Here is my obscurely-posted comment (I was the first to add a comment) on the test-marketing of materials for the new UCC markting postcards. Story is found here.
I’m having trouble finding a place to post my own thoughts about the postcards and marketing scheme. All I found was an email address to record reactions of those receiving them. But I think the pastorate deserves a distinctive voice in this process.
First, I am a ministerial partner (CC(DOC)); so perhaps I lack an insider’s viewpoint. (To be fair, however, I am working hard to strengthen my congregation’s ties to the denomination.)
Let me say that the materials are very well done: witty, clever, succinct, and yet carrying some very important messages. I might use a few of them; however, I generally avoid the Still Speaking marketing. Here are a few reasons:
1. I think the ubiquity of marketing is at the heart of the problem our culture faces. Marketing is at least to some extent another form of the manipulation of power. To so thoroughly embrace marketing techniques, including defining oneself so directly against one’s opponents who remain faceless and voiceless, is contrary to the best spirit of the Bible and tradition. Perhaps what people are most authentically longing for is a way of being community purified of dehumanizing manipulation.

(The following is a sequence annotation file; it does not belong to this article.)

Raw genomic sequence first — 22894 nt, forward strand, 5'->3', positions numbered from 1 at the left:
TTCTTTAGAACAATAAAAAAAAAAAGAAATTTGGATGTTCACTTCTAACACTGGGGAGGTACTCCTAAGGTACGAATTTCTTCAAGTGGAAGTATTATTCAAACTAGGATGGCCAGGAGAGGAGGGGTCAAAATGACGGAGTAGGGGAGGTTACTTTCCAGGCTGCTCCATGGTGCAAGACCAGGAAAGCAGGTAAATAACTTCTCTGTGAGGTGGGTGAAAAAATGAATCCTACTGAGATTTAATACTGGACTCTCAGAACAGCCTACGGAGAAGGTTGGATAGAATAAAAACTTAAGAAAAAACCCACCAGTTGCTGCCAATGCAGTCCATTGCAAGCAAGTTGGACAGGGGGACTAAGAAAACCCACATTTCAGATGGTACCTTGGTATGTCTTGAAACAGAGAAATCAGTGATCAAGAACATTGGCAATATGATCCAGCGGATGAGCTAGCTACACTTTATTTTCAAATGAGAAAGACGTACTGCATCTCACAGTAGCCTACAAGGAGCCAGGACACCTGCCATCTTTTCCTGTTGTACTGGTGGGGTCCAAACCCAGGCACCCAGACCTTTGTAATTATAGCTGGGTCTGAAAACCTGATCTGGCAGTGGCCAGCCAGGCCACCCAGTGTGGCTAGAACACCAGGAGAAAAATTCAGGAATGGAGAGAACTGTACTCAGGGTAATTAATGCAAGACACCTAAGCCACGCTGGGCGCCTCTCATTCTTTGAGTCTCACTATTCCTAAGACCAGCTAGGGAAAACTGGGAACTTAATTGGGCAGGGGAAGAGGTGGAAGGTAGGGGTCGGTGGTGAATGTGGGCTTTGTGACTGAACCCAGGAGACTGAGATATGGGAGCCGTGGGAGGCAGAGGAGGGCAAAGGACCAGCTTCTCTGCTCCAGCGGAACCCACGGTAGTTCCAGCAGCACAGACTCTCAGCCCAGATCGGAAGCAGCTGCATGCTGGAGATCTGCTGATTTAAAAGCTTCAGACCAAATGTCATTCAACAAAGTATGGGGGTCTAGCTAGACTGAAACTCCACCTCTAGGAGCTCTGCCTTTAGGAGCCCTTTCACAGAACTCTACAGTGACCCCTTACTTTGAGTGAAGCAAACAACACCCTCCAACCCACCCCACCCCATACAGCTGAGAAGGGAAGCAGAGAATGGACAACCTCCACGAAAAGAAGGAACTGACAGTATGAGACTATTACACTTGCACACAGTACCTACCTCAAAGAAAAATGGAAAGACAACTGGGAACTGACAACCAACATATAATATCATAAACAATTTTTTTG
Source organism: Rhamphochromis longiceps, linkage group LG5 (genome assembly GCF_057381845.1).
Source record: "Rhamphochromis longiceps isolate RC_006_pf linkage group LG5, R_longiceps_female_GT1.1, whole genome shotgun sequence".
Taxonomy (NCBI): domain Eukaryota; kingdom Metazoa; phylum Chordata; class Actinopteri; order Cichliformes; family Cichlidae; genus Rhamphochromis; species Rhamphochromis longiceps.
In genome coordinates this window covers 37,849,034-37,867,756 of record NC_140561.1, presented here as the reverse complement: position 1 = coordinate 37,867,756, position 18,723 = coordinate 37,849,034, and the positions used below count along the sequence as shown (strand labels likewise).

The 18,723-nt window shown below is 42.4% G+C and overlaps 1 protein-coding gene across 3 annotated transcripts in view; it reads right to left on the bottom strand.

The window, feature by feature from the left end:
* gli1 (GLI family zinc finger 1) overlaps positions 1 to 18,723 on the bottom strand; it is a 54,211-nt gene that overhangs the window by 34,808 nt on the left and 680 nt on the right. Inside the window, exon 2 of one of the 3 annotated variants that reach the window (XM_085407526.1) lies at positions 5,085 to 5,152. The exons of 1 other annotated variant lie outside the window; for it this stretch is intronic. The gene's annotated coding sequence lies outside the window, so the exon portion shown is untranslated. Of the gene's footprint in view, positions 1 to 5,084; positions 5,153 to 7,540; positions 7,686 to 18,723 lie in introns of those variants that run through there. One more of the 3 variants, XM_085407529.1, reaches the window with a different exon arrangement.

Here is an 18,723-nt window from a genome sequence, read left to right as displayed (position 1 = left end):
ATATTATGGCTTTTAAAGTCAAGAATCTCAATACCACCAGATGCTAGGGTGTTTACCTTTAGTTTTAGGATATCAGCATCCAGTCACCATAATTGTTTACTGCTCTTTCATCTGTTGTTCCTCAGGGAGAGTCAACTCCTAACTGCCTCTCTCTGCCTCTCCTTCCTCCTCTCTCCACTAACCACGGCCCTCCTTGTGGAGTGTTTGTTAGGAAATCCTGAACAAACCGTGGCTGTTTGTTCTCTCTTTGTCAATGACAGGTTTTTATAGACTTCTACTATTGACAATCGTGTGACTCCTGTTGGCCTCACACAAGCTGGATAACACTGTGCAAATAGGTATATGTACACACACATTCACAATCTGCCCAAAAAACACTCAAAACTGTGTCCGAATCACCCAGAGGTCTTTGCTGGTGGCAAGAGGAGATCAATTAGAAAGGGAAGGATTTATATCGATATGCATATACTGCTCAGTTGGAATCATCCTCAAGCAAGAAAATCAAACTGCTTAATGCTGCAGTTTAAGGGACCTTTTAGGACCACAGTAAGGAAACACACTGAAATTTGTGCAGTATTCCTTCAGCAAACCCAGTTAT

2. I could never get on board with giving Gracie Allen such a central voice in defining the UCC. With so many great religious and theological leaders to draw from, this choice lacks seriousness and integrity. So the wink-y comma is out for me.
3. “God is still speaking” can be taken in a direction I think is very important, or in a way that simply trumps the Bible with whatever conventional wisdom reigns in 21st century lefty/libertarian America. The postcards mostly avoid the latter, I think. But I remain skeptical that “universal affirmation” is really a concept that resists the libertarian (“liberal” in that sense) status quo of our culture. Besides, doing so requires a fairly rough treatment with Scriptures. I’d like to see us think more critically and to be more searching–but those are ways of being that marketing generally has no time for.
I recognize, however, that since we are in a “culture war,” the sublimated violence endemic in this “campaign” may in fact be the best way forward. But I hope not.
Church of Christ, Congregational (UCC)